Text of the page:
Fifth is ParaNorman, another film that has failed to live up to expectations when compared to its predecessor, Coraline. ParaNorman earned $6.6 million in its third weekend, off 24% compared to the previous weekend. While not terrible, Coraline opened stronger ($16.8 million compared to ParaNorman’s $14.1 million), and held better (12% first weekend drop, 23% second weekend drop, compared to 39% and 24% for ParaNorman). Production company Laika and distributor Focus are going to eat it on this one, as the production cost is assumed at around $50 million, and that’s prior to marketing. The gross so far for ParaNorman is $38 million, with likely only $20 million more to come.

The Odd Life of Timothy Green finds itself in sixth this weekend. After grossing $7.1 million last weekend, this trifle picked up a little steam on Saturday and Sunday, taking in $6.1 million and dropping 15%. While it will earn more than its $40 million production budget, it has a little bit of work to do to pay back some of the extensive marketing costs put out by Disney. So far, the Jennifer Garner film has earned $35.9 million.

Seventh goes to The Dark Knight Rises, which is enjoying its seventh weekend in the top ten. The Chris Nolan superhero epic pulled in another $5.9 million, giving it a drop of 19%. The $250 million blockbuster has now earned $431.2 million stateside and another $535 million from overseas cinemas. It should wind up the seventh most successful domestic release ever by the time it leaves theaters. There was an indication this week that Batman will be rebooted in 2015 when Justice League hits screens. Bat-fans, mark your calendars.

Eighth is The Campaign, which is now four weekends old. The Will Ferrell/Zach Galifianakis mashup earned another $5.4 million this weekend and dropped 27%. We knew big grosses for The Campaign wouldn’t go on forever, and I think Warner Bros. will be quite happy with the $73 million this one has taken in so far. The Campaign cost $56 million to make, and will likely top out with about $80 million.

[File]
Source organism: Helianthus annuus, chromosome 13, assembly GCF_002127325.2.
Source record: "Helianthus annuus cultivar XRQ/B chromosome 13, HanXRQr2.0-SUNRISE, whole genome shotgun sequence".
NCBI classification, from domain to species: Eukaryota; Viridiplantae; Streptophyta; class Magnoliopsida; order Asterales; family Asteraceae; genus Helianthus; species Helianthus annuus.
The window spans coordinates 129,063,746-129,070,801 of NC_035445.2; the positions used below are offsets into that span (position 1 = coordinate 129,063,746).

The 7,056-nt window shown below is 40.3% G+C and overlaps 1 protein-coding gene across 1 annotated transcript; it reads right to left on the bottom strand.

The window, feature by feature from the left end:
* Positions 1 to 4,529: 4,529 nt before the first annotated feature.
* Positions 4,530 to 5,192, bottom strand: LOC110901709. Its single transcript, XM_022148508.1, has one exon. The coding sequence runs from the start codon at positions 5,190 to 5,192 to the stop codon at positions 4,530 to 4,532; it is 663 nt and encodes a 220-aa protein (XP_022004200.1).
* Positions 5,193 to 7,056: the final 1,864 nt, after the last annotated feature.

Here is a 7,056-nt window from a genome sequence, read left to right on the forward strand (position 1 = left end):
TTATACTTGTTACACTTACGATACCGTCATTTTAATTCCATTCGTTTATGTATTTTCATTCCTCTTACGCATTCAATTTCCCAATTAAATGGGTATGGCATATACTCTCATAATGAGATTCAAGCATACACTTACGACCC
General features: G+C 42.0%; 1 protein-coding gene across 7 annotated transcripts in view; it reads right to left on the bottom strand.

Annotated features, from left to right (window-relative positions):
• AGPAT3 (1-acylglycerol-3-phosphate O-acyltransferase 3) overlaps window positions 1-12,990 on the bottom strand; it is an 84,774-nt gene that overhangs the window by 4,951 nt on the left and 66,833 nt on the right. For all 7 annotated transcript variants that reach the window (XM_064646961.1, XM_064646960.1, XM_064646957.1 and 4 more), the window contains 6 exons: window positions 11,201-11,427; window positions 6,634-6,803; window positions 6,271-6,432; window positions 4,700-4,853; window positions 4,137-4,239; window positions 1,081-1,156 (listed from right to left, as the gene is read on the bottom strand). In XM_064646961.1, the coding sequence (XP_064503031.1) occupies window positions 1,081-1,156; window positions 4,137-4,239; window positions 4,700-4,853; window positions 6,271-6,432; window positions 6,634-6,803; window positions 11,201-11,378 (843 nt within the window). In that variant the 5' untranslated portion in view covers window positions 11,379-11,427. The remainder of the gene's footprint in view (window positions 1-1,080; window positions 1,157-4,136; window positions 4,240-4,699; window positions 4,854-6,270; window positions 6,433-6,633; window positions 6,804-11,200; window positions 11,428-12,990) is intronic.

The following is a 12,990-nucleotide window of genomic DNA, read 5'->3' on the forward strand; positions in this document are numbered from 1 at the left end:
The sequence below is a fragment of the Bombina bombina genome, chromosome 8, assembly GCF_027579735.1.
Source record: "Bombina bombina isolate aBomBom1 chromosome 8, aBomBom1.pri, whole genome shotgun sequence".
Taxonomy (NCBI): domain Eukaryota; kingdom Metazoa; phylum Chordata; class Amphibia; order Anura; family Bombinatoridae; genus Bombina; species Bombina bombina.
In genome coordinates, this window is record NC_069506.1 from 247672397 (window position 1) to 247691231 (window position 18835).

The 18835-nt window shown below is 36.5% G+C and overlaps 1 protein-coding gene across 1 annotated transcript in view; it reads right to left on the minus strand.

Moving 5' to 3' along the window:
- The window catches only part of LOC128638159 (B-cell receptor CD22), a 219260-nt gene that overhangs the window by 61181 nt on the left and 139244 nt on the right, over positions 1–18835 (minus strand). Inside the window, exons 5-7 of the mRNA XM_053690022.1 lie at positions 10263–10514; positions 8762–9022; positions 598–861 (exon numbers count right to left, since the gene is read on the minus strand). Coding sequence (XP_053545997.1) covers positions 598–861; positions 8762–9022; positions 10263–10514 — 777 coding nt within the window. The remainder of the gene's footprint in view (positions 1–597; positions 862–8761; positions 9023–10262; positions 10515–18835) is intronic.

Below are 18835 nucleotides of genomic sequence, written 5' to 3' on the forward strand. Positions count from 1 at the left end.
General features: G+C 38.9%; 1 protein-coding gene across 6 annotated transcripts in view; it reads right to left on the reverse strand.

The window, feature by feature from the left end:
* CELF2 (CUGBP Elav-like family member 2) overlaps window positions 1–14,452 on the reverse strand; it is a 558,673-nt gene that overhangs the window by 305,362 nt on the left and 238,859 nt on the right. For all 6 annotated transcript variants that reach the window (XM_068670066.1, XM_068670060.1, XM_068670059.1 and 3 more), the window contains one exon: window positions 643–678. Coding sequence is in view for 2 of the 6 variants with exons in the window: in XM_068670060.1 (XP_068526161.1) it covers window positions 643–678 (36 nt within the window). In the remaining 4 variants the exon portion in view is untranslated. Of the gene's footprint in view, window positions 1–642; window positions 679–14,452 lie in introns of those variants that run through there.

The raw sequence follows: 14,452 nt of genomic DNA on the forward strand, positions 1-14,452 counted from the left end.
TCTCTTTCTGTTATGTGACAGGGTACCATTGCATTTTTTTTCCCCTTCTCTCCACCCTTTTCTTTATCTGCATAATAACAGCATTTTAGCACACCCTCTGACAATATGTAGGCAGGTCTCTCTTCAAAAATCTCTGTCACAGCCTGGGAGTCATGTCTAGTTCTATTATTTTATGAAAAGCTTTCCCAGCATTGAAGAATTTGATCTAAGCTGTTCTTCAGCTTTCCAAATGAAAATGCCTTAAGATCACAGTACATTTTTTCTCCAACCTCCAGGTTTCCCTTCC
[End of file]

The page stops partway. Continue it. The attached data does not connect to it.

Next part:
Ninth is 2016: Obama’s America. The right wing conservative documentary earned another $5.1 million this weekend, as the studio, Rocky Mountain Pictures, added 659 venues. It fell 22%. In terms of per location average, it fell an alarming 51% on a weekend when nothing else in the top ten dropped more than 30% by the same measurement. It now has a cumulative total of $18.3 million. I think Clint Eastwood and the chair he performed with at the RNC might be more entertaining than this, and just as bizarre.

Tenth is Hope Springs with Meryl and Tommy Lee (Jones that is, not the Motely Crue guy). The dramedy earned another $4.7 million and fell a slim 18% compared to last weekend. This $30 million film is turning into a small hit, as it has earned $52.1 million already, and deserves a re-release during the Oscar sweeps.

Finishing outside of the top ten is Oogiegloves in the BIG Balloon Adventure, from kids' entertainment creator Ken Viselman. After opening on Wednesday in 17th – despite being out to 2,160 venues – and garnering a venue average of $47, Oogiegloves could only earn $448,131 over the three-day portion of the weekend. Its Friday-through-Sunday per location average of $207 is the lowest ever for a wide release. In earning only $69 per day/per location, the film effectively sold less than nine tickets for the entire day at each venue. Approximately 56,000 people across the country had Oogie Fever this weekend. The rest of North America was apparently inoculated against it. Viselman spent $55 million bringing this one to the screen and marketing it, which has to hurt.

Overall, the box office is plumbing new lows. We are down 6% from last year, as the top 12 films earned only $77.2 million this weekend. This decline can be attributed to soft openers and Oogiegloves basically removing 2,000 venues that would normally earn some money. Last year’s top 12 brought in a much better $82.3 million, thanks to to three openers that earned more than $8 million and the fourth weekend of The Help. Things don’t improve much next weekend. The Cold Light of Day opens with Bruce Willis and soon-to-be-Superman Henry Cavill. If you’ve read the early reviews, you know you are not going. Also opening is The Words, a movie about stealing someone else’s writing.